Tag Archives: Mitt Romney

The War on Women of Color

17 Apr

The b.s. that passes for news is enough to give a person the information superhighway version of road rage.

Hardly a word of substance had been uttered about moms until  Hilary Rosen‘s statement that work-at-home mom of five Anne Romney never worked “a day in her life” became ammo in the war over women(s’ votes). Now one can barely turn on the TV without seeing the clip of Mitt Romney’s January 2012 quote about forcing women on welfare to work so they can experience “the dignity” of labor.

BTW: Earth to Romney! There’s no “dignity” in forced labor.

But what really frosts me is how a few words directed at a super rich, white work-at-homer with plenty of financial cushion to ease the pain could incite such furor, while downright mean, not to mention racist and untrue things are regularly said about poor women of color and nary a word is spoken in their defense.

Case in point: in order to justify cutting welfare and punishing low/no-income women in general for the “irresponsible” act of having children while poor, policy leaders exploit and amplify the societal stereotypes of poor women of color as lazy, sexually undisciplined layabouts making children to get benefits.

For instance, remember what was said about black women on welfare by Ronald Reagan?  He fabricated a story about a black welfare queen whose criminal gaming of the public benefits system was making her rich at our expense. This iconic image has survived for more than 30  years, delivering the message that “our hard-earned (therefore, deserved) money” is going to women of color who are either playing us or are just hopeless dependents with poor work ethics. And the assault didn’t end there.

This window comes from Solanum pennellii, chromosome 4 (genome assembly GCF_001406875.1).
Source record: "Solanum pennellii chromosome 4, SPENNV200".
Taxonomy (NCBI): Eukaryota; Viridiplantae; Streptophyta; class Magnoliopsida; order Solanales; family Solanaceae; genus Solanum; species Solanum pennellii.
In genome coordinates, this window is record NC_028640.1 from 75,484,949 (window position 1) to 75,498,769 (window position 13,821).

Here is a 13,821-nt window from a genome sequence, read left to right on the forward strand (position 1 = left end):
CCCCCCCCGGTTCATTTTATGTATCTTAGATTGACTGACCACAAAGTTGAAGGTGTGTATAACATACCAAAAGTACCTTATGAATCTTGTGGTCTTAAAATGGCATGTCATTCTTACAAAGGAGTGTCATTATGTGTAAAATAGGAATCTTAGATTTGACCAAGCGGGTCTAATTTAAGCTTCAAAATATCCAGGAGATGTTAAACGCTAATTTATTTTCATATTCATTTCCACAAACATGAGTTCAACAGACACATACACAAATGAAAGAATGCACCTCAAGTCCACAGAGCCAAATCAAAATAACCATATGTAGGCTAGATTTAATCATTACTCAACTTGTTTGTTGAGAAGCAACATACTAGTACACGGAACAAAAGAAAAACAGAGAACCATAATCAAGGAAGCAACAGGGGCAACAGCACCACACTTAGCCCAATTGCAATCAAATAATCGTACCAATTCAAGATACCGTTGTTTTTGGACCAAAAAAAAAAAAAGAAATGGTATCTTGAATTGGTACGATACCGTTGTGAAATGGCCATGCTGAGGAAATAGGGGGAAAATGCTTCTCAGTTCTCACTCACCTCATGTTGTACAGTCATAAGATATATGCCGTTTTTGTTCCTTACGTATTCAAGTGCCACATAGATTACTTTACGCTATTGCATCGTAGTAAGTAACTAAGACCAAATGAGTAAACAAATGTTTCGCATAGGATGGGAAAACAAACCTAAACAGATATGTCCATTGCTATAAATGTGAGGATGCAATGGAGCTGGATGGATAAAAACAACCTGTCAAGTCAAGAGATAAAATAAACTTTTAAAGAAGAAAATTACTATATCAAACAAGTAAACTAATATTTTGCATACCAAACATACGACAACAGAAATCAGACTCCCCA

In 1996 the Personal Responsibility and Work Opportunity Reconciliation Act was signed into law by Bill Clinton, ending welfare as we once knew it and replacing it with Temporary Aid to Needy Families (TANF), a program with a 5 year lifetime limit and a work requirement.   So much coded and not so coded racism was drummed up between the Reagan and Clinton years in order to justify this eventual reform that by 1996, the public didn’t know fact from fiction.

Folks thought that the black teen pregnancy rate in the 80s and early 90s was skyrocketing out of control, and that black illegitimacy was a major problem, especially because they’d been convinced  that receiving public assistance was a disincentive to work.

In 2002, Francis Fox Piven addressed the racism that drove welfare reform by citing a 1995 National Center for Health Statistics report that challenges some of the arguments about black illegitimacy rates and teen pregnancies used to promote reform.

Here are a couple of highlights:

  • In 1993 the rate of non-marital births among white women over twenty was 42% versus a black non-marital birth rate in the same age group of 25%.
  • The non-marital birth rate of white women under twenty was 18% versus 11% for black women in the same age group.

And, by the way, then as now, the teen birth rate was dropping. The out-of-wedlock rate was increasing as a percentage of a smaller number of teen births in general, but they played us on that one, too in order to raise the specter of a potential welfare boom.

Still think we’re post-racial?  Maybe post-talking about race, but certainly not past creating public policy based on racism.

Oh, and note to leaders of both major parties:  women of all colors will have won the war against them when politicians stop treating their issues like ammunition and their bodies like battlefields, and political leaders start acting like women are people.

I don’t mean just folks, I mean the people who still carry the primary responsibility of raising children with limited services such as daycare, many of whom must also work outside the home where they make 77 cents for every dollar a man makes.  A little respect is in order here.